Have you asked? On what basis? That you want more? Why do you want more? To finance your kingdom or God’s? To finance your lifestyle or God’s kingdom?
What is God’s kingdom? Jesus said it is like leaven (yeast), which expands.
Another parable spake he unto them; The kingdom of heaven is like unto leaven, which a woman took, and hid in three measures of meal, till the whole was leavened (Matt. 13:33).And again he said, Whereunto shall I liken the kingdom of God? It is like leaven, which a woman took and hid in three measures of meal, till the whole was leavened (Luke 13:20-21).
He also used the metaphor of a man who distributes coins to servants as capital for investment. “For the kingdom of heaven is as a man travelling into a far country, who called his own servants, and delivered unto them his goods” (Matt. 25:14). I covered this in the second lesson, on budgeting.
The kingdom of God is the whole world. It is wherever covenant- keepers can lawfully exercise authority. They have responsibility to do this.
The kingdom belongs to God. He is sovereign. This means that He cares more about His kingdom more than He cares about your self-serving goals. Therefore, so should you.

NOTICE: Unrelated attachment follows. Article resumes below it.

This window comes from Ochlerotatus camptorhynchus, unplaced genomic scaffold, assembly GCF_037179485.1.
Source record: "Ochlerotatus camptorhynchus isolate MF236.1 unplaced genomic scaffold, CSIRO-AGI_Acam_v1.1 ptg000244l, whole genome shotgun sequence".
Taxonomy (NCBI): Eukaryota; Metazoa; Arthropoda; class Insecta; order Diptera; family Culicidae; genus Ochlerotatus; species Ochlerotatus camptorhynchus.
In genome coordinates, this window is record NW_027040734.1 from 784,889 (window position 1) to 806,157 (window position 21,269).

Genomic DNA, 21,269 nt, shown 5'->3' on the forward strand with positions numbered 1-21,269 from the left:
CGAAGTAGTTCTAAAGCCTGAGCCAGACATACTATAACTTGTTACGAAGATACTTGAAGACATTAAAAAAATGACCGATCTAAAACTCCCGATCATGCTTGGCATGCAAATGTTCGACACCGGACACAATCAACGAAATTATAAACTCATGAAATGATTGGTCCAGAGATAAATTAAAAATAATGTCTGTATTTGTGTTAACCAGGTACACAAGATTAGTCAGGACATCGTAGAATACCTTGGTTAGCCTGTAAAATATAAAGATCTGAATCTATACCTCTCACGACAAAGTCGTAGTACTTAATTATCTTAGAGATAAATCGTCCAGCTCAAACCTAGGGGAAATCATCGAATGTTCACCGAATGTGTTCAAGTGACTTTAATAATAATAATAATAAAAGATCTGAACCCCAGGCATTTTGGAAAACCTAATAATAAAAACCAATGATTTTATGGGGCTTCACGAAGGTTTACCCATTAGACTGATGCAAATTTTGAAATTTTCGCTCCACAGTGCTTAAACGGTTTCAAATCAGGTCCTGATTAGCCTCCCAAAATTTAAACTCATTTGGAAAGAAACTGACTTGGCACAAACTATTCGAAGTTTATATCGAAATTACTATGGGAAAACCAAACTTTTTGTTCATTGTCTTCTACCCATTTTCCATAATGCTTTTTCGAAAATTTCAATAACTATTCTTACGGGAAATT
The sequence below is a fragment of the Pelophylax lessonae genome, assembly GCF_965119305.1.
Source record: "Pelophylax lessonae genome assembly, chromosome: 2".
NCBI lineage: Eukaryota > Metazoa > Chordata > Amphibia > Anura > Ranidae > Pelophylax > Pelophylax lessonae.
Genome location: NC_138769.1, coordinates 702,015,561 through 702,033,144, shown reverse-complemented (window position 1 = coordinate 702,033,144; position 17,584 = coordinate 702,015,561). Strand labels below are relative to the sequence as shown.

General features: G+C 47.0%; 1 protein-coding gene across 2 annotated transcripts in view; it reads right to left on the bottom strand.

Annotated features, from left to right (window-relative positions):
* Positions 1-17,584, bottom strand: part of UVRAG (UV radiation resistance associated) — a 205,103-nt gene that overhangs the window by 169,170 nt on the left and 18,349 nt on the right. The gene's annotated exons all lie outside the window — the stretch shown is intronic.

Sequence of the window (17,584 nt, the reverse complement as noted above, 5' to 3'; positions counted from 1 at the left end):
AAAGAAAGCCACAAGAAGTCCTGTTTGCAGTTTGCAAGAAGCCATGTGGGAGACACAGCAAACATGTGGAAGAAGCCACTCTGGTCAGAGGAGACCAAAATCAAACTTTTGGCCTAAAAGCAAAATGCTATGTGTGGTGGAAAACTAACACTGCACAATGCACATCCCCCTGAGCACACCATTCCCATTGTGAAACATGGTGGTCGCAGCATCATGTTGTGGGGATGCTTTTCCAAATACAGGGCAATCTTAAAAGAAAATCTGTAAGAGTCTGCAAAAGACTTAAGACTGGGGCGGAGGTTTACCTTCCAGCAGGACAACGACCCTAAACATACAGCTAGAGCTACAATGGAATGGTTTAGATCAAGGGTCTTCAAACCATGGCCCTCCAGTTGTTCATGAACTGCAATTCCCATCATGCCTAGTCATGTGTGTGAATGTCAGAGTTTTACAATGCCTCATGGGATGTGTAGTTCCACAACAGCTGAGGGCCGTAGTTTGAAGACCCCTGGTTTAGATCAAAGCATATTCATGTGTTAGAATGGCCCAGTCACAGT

He cares about your goals insofar as they are consistent with His plans for you in relation to building His kingdom. This should give you hope.
How do your plans fit with God’s? That is what “seeking the kingdom” is all about. You are part of a hierarchy: God>you>the world around you.
God’s kingdom is associated with God’s righteousness. This means that ethics is more important than money. Jesus said this in what has been called the Lord’s Prayer: “Thy kingdom come. Thy will be done in earth, as it is in heaven” (Matt. 6:10).
Yet God wants to see His kingdom in history expand. He wants to see your influence on His behalf expand. He therefore has structured cause and effect so that righteousness produces capital, which should be used to expand God’s kingdom. “But seek ye first the kingdom of God, and his righteousness; and all these things shall be added unto you.”
Obeying God’s laws produces economic success. The text lists food, drink, and clothing. You already have these. You probably could lose a few pounds. You can drink safe water from a tap. You don’t wear all the clothes you own.
Think of yourself as rich. Kings in 1900 possessed less of the following than you do: electricity, automobiles, entertainment medical care, communications technology. What did kings possess in 1900 that you don’t. (1) Large estates invisible to the public; (2) large staffs to care for these estates; (3) jewelry that they rarely wore; yachts for lavish entertaining.